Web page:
Andrew Pelling's opening talk at TED Live 2016. Using unprocessed natural cellulose, i.e. plants, as scaffolding for muscle growth is definitely out of the box thinking. Here in Ottawa, we've been lucky enough to watch as this thinking takes shape.
We first met Andrew at the Canada Science and Technology Museum's Biotechnology Days in May 2013. Nanik and I played hooky for the day specifically so we could see his talk, BioHacking: Using Apples, Lego and Twitter to Learn About Cell Physiology and Pathology. We were curious about BioHacking. We know a lot about computers in our house, but not a lot about biology. We were familiar with some of the technology he talked about but the application blew us away. Growing mouse muscle on apple cells? I wasn't sure what to think about that. We also know Pelling Lab from the Ottawa Maker Faires. They were part of the the Mini Maker Faire in 2012, and have exhibited every year since.
Fast forward to this time last year. I had the great opportunity to visit with Andrew and tour his lab. As a member of the Global Young Academy, Andrew was organizing their annual meeting in Ottawa for May 2015. As part of this meeting, he arranged a Science Fair Hack where local makers, including youth, could show their work. We were invited to participate with many of the different groups I work with around the city.
There's no doubt that the work Pelling Lab does is extraordinary. But I am even more impressed with how they do the work. Not only is he a professor and TED Fellow, Andrew Pelling is a maker and a huge supporter of the maker movement here in Ottawa and around the world. That means that some of his lab equipment is home grown.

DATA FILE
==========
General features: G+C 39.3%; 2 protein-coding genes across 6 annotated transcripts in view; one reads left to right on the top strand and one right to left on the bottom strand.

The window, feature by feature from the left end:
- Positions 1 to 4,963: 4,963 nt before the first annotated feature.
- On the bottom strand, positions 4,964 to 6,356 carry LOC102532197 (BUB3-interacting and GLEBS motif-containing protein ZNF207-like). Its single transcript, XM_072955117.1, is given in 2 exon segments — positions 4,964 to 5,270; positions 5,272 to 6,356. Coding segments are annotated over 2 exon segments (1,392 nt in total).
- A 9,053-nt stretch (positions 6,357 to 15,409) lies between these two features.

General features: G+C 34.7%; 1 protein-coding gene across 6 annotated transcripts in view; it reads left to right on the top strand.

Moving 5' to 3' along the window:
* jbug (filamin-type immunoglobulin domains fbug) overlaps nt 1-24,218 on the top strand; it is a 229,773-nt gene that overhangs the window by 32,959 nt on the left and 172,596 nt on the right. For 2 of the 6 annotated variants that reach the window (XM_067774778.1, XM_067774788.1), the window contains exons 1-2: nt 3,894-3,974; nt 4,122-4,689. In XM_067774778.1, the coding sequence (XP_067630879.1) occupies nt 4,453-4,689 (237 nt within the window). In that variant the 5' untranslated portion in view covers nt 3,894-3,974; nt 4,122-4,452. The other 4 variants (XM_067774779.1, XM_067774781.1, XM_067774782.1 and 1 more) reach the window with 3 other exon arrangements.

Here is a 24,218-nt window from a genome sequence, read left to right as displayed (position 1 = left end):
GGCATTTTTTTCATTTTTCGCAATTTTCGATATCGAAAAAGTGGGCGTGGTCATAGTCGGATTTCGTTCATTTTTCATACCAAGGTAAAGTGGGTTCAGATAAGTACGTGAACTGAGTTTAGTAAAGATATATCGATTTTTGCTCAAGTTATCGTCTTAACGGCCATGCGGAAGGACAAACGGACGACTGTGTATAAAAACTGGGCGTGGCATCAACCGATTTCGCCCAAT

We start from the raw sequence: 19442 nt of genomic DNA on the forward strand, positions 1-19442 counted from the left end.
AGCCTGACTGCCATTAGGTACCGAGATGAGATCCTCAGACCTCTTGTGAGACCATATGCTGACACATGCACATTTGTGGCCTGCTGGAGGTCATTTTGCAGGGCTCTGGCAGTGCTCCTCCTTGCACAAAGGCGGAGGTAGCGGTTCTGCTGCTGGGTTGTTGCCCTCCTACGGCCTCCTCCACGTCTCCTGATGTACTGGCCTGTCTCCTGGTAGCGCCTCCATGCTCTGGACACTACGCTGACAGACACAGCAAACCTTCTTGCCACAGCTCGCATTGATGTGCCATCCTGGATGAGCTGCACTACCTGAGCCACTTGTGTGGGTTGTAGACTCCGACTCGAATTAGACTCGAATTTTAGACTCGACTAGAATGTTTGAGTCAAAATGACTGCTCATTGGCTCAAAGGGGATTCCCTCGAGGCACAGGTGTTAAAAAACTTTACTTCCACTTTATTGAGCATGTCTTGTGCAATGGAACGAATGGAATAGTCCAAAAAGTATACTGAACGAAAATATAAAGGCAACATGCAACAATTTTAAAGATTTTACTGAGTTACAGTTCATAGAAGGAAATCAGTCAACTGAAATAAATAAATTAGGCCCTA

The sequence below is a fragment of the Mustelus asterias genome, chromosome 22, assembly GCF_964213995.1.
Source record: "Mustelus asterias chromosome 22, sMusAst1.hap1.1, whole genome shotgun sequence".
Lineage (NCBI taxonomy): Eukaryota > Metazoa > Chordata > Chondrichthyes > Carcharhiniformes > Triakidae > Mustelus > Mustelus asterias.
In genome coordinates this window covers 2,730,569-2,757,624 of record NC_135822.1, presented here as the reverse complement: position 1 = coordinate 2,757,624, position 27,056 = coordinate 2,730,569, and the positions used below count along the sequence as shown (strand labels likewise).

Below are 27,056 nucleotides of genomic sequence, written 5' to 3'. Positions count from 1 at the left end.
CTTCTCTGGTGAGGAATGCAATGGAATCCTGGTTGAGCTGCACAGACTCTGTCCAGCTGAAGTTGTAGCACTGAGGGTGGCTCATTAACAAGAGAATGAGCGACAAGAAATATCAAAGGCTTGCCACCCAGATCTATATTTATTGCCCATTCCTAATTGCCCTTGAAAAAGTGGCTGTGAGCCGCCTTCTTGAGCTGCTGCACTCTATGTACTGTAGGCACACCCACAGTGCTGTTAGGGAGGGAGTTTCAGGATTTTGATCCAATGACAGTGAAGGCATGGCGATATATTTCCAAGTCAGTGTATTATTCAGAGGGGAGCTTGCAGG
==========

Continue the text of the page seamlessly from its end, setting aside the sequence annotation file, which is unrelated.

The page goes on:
This set up is for time lapse microscopy. The plywood box is an incubator that controls the temperature and humidity to keep the cells alive. This represents a substantial savings over buying a entire system from a supplier.
That's not only good for Pelling Lab, it's good for everybody. Pelling Lab shares their projects as open source labware hacks. This information is shared around the world through organizations like GYA. It is important that science be accessible for all countries, not only those that can pay for expensive lab equipment. This work has evolved into Spiderwort, "dedicated to developing and providing low cost, open source, DIY kits for the key equipment needed to provoke and enable Science in all economies and environments across the globe". This is fantastic work. I love how Pelling Lab demonstrates the benefits of the maker mindset in an academic setting. I can't wait to see what happens next.
I'm going to close this post with one of my favorite videos. This is a video taken at the GYA Science Hack I mentioned earlier. This was a great event. Part of making is sharing. It is so important for kids to be able to share what they have made. The GYA scientists who attended were an engaged and attentive audience. I am so proud of all of the kids who presented their projects that day!